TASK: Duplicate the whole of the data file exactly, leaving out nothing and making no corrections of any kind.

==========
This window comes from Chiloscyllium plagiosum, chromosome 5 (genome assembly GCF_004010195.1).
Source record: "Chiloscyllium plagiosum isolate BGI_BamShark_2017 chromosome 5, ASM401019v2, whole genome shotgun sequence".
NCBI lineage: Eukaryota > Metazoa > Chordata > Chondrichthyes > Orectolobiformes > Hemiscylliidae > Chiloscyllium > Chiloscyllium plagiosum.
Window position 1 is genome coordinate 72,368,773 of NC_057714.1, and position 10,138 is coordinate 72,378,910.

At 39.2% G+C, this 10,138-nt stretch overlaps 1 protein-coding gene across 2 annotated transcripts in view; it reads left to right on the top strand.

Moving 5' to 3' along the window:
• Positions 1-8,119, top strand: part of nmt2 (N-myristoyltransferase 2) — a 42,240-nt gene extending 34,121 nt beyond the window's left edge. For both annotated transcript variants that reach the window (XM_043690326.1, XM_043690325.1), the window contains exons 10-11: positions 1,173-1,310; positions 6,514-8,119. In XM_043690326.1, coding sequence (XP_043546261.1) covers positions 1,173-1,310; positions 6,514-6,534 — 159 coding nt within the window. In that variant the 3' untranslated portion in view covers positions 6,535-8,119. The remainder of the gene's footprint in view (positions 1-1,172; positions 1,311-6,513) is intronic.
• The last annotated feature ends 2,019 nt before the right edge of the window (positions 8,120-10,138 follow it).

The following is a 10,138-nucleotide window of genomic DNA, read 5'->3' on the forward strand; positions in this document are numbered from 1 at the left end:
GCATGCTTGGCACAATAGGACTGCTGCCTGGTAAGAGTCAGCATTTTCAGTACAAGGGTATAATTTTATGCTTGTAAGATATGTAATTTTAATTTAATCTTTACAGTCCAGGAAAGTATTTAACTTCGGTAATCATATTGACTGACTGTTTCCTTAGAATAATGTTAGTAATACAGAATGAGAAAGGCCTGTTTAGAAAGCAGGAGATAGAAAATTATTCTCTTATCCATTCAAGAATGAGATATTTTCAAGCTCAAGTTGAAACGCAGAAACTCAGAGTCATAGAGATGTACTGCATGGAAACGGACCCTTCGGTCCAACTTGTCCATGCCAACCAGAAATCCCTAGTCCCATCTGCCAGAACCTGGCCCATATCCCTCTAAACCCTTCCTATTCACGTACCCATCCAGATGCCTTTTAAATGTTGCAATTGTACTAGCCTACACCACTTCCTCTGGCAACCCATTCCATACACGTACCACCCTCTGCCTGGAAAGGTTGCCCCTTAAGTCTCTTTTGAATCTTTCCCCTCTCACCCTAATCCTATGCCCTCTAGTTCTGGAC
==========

This window comes from Chiloscyllium plagiosum, chromosome 5 (genome assembly GCF_004010195.1).
Source record: "Chiloscyllium plagiosum isolate BGI_BamShark_2017 chromosome 5, ASM401019v2, whole genome shotgun sequence".
NCBI lineage: Eukaryota > Metazoa > Chordata > Chondrichthyes > Orectolobiformes > Hemiscylliidae > Chiloscyllium > Chiloscyllium plagiosum.
Window position 1 is genome coordinate 72,368,773 of NC_057714.1, and position 10,138 is coordinate 72,378,910.

At 39.2% G+C, this 10,138-nt stretch overlaps 1 protein-coding gene across 2 annotated transcripts in view; it reads left to right on the top strand.

Moving 5' to 3' along the window:
• Positions 1-8,119, top strand: part of nmt2 (N-myristoyltransferase 2) — a 42,240-nt gene extending 34,121 nt beyond the window's left edge. For both annotated transcript variants that reach the window (XM_043690326.1, XM_043690325.1), the window contains exons 10-11: positions 1,173-1,310; positions 6,514-8,119. In XM_043690326.1, coding sequence (XP_043546261.1) covers positions 1,173-1,310; positions 6,514-6,534 — 159 coding nt within the window. In that variant the 3' untranslated portion in view covers positions 6,535-8,119. The remainder of the gene's footprint in view (positions 1-1,172; positions 1,311-6,513) is intronic.
• The last annotated feature ends 2,019 nt before the right edge of the window (positions 8,120-10,138 follow it).

The following is a 10,138-nucleotide window of genomic DNA, read 5'->3' on the forward strand; positions in this document are numbered from 1 at the left end:
GCATGCTTGGCACAATAGGACTGCTGCCTGGTAAGAGTCAGCATTTTCAGTACAAGGGTATAATTTTATGCTTGTAAGATATGTAATTTTAATTTAATCTTTACAGTCCAGGAAAGTATTTAACTTCGGTAATCATATTGACTGACTGTTTCCTTAGAATAATGTTAGTAATACAGAATGAGAAAGGCCTGTTTAGAAAGCAGGAGATAGAAAATTATTCTCTTATCCATTCAAGAATGAGATATTTTCAAGCTCAAGTTGAAACGCAGAAACTCAGAGTCATAGAGATGTACTGCATGGAAACGGACCCTTCGGTCCAACTTGTCCATGCCAACCAGAAATCCCTAGTCCCATCTGCCAGAACCTGGCCCATATCCCTCTAAACCCTTCCTATTCACGTACCCATCCAGATGCCTTTTAAATGTTGCAATTGTACTAGCCTACACCACTTCCTCTGGCAACCCATTCCATACACGTACCACCCTCTGCCTGGAAAGGTTGCCCCTTAAGTCTCTTTTGAATCTTTCCCCTCTCACCCTAATCCTATGCCCTCTAGTTCTGGAC